One More ReStore
Celebrating Habitat’s retail mission with a message
BY JOHN WHITLOCK
There’s going to be cake.
That’s one of the first things Habitat volunteers will tell you about their upcoming 30th anniversary.
But that’s the least of this celebration that will commemorate Habitat’s 30-year presence in Lexington — a nonprofit, ecumenical Christian ministry that builds affordable housing with people in need. Habitat houses are a hand up, not a handout, with prospective owners contributing sweat equity throughout the process. The home buyer makes a literal, physical investment in Habitat’s work. The hours invested are viewed as a “down payment” of sorts and all hours are completed before the closing.
One of the most highly visible parts of Habitat’s mission in Lexington are its prominent “ReStore” retail locations on Southland Drive and Winchester Road.
Jason Nesler shines when he shows visitors around the Winchester Road space.
With pride and enthusiasm, the ReStore manager tells us about some of the unique treasures lining the shelves and packed on the floor as he provides a tour. Nesler, like the shoppers ReStore draws, never knows what will be brought in on a daily basis. Recent visitors would’ve found both an ornamental boat and a vintage golf ball washer for sale.
An EKU biology grad who’d worked at Gall’s and Wilson’s Nursery, Nesler was ready for a new challenge when he applied with Habitat.
“Months later,” he says, “they contacted me and made this pitch, this idea. The idea was they wanted to start a second [ReStore] location here in the city. So I came on board about two months before we actually opened this location so a lot of that time was training, setting up the store, getting the construction done, drywall, painting, the floors.“
“I think everyone here is tapped into the bigger meaning of why we are here and what we doing. It makes it feel like not just another retail job.”
ReStore, the retail operation of Habitat for Humanity, accepts a wide array of donations — couches, dishes, chairs, tables, lighting, books, works of art, stoves, refrigerators, building supplies, doors, mantles, DVDs, pianos, beds, tchotchkes, bathtubs, floors, counters, fans, paint brushes, collectibles, hardware, and yes, of course, the kitchen sink.
All these items, and many, many more, are sold to the public to help fund Habitat for Humanity’s mission of building affordable housing in the community.
ReStore is usually one of a treasure hunter’s first stops. Nesler says vintage stores also use Restore as a resource and sometimes, the same shoppers will return twice a day just to see what has changed.
Opening the new store on Winchester wasn’t undertaken on a whim.
“For years, (the new location) has been projected and budgeted for, planned toward,” Nesler said. “There are over 900 affiliates (ReStore locations) nationwide for Habitat For Humanity. Lexington is consistently in the top 20, often in the top 10 in terms of output, revenue, donations, all of those metrics.”
Despite a successful expansion of the Southland Drive location, the public’s support for ReStore through both donations and retail sales made the decision to add another store obvious,
“I thought they were messing with me when I heard numbers like 200-donor Saturdays, but that is a real thing, ” Nesler said. “When you think about the logistics of that many donations, it’s kinda insane, but they handle it. Lexington was kinda busting at the seams for a second store. The time was right and this property became available.”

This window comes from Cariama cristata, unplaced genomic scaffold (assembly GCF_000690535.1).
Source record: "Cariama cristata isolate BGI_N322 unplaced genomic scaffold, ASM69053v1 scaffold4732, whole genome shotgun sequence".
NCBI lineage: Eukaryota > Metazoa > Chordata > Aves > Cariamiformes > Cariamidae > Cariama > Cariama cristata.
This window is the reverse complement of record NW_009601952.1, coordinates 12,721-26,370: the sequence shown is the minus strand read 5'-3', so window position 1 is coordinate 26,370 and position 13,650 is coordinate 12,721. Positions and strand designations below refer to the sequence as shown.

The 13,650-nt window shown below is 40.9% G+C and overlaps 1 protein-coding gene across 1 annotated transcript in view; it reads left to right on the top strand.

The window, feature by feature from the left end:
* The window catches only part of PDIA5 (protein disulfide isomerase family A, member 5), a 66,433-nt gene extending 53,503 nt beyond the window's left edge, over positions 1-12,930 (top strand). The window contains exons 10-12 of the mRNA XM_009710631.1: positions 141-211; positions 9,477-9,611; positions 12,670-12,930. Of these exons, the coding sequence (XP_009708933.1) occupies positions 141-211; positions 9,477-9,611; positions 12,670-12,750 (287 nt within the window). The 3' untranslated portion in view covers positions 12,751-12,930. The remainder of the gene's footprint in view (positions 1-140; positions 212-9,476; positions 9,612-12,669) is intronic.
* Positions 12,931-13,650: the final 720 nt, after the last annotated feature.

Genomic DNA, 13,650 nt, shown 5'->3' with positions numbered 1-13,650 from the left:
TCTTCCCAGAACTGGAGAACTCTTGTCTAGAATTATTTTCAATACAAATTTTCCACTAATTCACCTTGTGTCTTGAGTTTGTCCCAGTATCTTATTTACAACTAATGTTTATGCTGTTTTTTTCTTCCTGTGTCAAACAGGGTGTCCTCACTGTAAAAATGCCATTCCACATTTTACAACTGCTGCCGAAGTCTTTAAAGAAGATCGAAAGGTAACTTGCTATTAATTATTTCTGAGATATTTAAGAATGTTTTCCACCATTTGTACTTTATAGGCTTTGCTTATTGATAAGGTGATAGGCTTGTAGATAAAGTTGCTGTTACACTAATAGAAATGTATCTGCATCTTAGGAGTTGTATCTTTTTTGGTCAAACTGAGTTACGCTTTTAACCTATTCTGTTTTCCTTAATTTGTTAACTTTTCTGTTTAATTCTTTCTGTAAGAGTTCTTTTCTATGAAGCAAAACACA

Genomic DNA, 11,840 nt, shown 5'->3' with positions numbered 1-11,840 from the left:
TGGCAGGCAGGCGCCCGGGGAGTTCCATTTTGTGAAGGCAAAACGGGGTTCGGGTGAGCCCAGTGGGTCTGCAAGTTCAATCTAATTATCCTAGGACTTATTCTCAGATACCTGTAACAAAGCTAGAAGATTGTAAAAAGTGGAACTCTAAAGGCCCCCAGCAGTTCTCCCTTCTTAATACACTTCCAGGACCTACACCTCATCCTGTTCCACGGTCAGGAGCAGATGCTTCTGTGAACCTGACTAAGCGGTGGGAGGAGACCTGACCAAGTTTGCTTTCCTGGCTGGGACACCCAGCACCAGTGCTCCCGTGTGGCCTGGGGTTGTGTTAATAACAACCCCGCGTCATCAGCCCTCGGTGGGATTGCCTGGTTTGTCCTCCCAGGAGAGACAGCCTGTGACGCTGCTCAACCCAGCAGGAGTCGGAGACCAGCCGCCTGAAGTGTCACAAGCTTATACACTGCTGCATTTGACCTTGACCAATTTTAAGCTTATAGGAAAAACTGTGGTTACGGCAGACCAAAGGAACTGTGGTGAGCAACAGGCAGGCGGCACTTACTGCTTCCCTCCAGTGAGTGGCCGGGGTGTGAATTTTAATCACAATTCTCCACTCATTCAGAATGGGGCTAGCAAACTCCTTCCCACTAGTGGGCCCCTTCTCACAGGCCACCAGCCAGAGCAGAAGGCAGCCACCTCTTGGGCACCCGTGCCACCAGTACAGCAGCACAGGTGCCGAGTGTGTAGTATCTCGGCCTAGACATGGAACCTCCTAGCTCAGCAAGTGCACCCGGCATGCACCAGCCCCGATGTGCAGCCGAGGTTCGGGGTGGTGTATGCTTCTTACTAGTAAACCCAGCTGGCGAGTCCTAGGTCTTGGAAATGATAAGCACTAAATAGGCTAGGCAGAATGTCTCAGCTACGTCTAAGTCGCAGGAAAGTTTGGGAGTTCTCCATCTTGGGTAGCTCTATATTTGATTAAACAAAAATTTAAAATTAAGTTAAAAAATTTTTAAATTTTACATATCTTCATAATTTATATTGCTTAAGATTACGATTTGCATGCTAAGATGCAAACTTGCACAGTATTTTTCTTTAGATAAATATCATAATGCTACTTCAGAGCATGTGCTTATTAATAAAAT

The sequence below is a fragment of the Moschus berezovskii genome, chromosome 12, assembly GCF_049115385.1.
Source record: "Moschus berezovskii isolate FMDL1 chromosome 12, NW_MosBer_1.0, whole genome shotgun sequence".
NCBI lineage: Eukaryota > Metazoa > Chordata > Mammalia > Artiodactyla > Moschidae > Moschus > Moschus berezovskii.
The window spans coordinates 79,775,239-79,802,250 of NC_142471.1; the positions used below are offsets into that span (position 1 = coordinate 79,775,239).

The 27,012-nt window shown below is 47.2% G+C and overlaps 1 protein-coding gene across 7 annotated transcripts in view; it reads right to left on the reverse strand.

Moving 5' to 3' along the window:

Although Nesler’s job is primarily operating a retail store, the mission of Habitat For Humanity is never far from his mind. He regularly attends Habitat For Humanity ‘build days’ dedications and other events that highlight the very real and positive work of the organization.
The idea that public good is coming from their efforts is a message that Nesler likes to share with the staff.
It isn’t just a job, it’s a mission with a message. He says, “Part of the appeal of working for a non-profit is knowing the good you are doing for the community that you serve. I think everyone here is tapped into the bigger meaning of why were are here and what we doing. It makes it feel like not just another retail job.”
It’s not traditional retail in many ways. “Literally, here, your entire store could change
week to week. We move that much product. Conceptually, that’s a lot different from traditional retailers.”
Because ReStore’s entire inventory comes from individual and corporate donations, it can present a challenge.
“You never know what your donor count is gonna be in any given week,” Nesler said. “There is a lot of improv and thinking on the fly and problem solving on the fly.”
Although ReStore is known as a haven for treasure hunters, it’s also a well known source for incredible bargains.
“We do use a lot of references,” Nesler says. “We do look at eBay and other online sellers if we have something unusual come in. The bottom line is we are trying to create the best possible prices for the folks in our community while gaining as much profit as possible because that goes right back into our mission of building affordable housing in the community.”
Lexington Habitat for Humanity will celebrate its 30th anniversary on September 8. Join friends, staff, donors, and volunteers at Martin Luther King Park from 2 pm to 3:30 pm for celebration, community and of course, cake! A brief presentation is scheduled for 2:30 p.m.
This article also appears on page 5 of the September 2018 print edition of Ace.
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